History can never truly explain the irony of what happened next aboard B-59. Each of the four Soviet submarines carried nuclear torpedoes. A nuclear torpedo could only be launched by the submarine commander with the approval of the next senior officer, who was usually the Political Officer. The B-59 carried the Flotilla Commander, Vasily Arkhipov onboard, and because of that, all three senior officers had to approve the launching of “the special weapon.” After the political officer concurred with Savitsky’s order to launch, Arkhpov refused. He knew that the captain was stressed and exhausted. He was finally able to convince Captain Savitsky to bring the submarine to the surface.
Once they were on the surface, B-59 realized that, with Cony cruising peacefully, just 200 yards away, there was no “war”. At nine o’clock at night, with all their hatches open to bring in fresh air and with their diesel engines recharging the depleted batteries, Captain Savitsky glared at the Cony. The destroyer had put its spotlight on the submarine further aggravating its skipper. Before the Cony could establish communications with the sub, a Navy P2V patrol plane dropped explosive flares to activate its onboard cameras. At that moment, Savitsky, fearing he was under attack, turned and pointed his torpedo tubes at Cony. An officer aboard the destroyer was quickly able to get the sub’s attention, assuring them that they were not under attack. At that point, the submarine closed its torpedo doors and resumed course. In an effort to make amends, the destroyer asked if they could assist the submarine in any way. Captain Savitsky asked for some fresh bread and cigarettes which were quickly sent over to the sub. After the incident, all the Cony’s crew was sworn to secrecy. Not until 40 years later, after the collapse of the Soviet Union, was the crew able to learn just how dangerous their encounter had been.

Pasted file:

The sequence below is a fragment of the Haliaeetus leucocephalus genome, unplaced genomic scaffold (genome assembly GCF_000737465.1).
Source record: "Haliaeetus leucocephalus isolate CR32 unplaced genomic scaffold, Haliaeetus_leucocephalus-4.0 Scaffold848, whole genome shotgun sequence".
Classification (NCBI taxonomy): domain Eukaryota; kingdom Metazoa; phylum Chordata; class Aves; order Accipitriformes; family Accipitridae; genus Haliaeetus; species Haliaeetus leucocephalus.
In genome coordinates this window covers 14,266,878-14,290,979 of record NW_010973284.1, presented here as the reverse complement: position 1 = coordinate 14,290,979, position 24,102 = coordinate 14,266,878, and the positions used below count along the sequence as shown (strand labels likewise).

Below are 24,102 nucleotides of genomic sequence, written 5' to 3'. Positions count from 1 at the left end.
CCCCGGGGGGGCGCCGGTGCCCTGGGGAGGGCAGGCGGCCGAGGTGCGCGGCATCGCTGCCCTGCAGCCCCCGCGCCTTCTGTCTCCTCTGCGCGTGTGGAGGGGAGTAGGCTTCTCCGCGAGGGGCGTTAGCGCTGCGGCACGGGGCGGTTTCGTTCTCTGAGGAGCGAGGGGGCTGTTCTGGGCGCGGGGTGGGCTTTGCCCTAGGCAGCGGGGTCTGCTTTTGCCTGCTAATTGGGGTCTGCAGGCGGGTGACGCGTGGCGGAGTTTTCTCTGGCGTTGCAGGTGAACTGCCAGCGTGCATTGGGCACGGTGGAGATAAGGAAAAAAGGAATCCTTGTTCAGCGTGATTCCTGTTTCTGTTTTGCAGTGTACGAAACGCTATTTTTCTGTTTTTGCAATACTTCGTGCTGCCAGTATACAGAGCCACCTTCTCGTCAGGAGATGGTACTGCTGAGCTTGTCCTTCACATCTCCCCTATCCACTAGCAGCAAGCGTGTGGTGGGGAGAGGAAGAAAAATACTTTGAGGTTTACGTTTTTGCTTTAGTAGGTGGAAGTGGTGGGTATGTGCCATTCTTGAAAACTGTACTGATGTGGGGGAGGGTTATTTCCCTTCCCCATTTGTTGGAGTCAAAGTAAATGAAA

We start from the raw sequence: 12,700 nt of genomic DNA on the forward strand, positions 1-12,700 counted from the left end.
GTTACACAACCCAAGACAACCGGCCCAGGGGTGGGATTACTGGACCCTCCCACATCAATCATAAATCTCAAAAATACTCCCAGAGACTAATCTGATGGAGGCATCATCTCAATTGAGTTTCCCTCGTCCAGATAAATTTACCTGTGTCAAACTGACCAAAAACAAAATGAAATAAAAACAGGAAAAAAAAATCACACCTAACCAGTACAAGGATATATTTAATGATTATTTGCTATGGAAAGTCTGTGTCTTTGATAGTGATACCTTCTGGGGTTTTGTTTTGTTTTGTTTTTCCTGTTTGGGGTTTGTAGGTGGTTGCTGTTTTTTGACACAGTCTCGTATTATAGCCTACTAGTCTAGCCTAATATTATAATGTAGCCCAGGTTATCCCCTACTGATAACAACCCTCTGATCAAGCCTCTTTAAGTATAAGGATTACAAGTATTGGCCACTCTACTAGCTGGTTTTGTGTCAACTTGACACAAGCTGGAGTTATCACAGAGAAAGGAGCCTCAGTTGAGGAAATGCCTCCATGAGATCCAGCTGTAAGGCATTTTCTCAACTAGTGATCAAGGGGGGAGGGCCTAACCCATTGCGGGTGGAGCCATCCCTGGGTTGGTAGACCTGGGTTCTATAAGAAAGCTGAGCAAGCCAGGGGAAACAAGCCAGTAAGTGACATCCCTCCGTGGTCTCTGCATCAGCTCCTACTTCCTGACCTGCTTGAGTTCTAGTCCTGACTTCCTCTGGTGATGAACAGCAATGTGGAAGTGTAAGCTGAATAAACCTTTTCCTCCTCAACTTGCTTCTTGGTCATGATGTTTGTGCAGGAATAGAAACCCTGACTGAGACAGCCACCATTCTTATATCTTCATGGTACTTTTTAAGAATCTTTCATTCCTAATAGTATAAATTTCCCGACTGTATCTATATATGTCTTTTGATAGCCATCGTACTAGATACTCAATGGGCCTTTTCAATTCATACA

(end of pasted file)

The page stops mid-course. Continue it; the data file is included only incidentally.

Meanwhile, on that same Saturday night, President Kennedy was finally able to reach a tentative agreement with Khrushchev. The U.S. would remove its Jupiter missiles from Turkey and all of the Soviet missiles would be dismantled and removed from Cuba. The U.S. would not make a public statement about the missiles in Turkey, but privately agreed to do that. The White House portrayed the withdrawal of missiles from Cuba as a victory for the President’s tough stance in the face of Soviet aggression.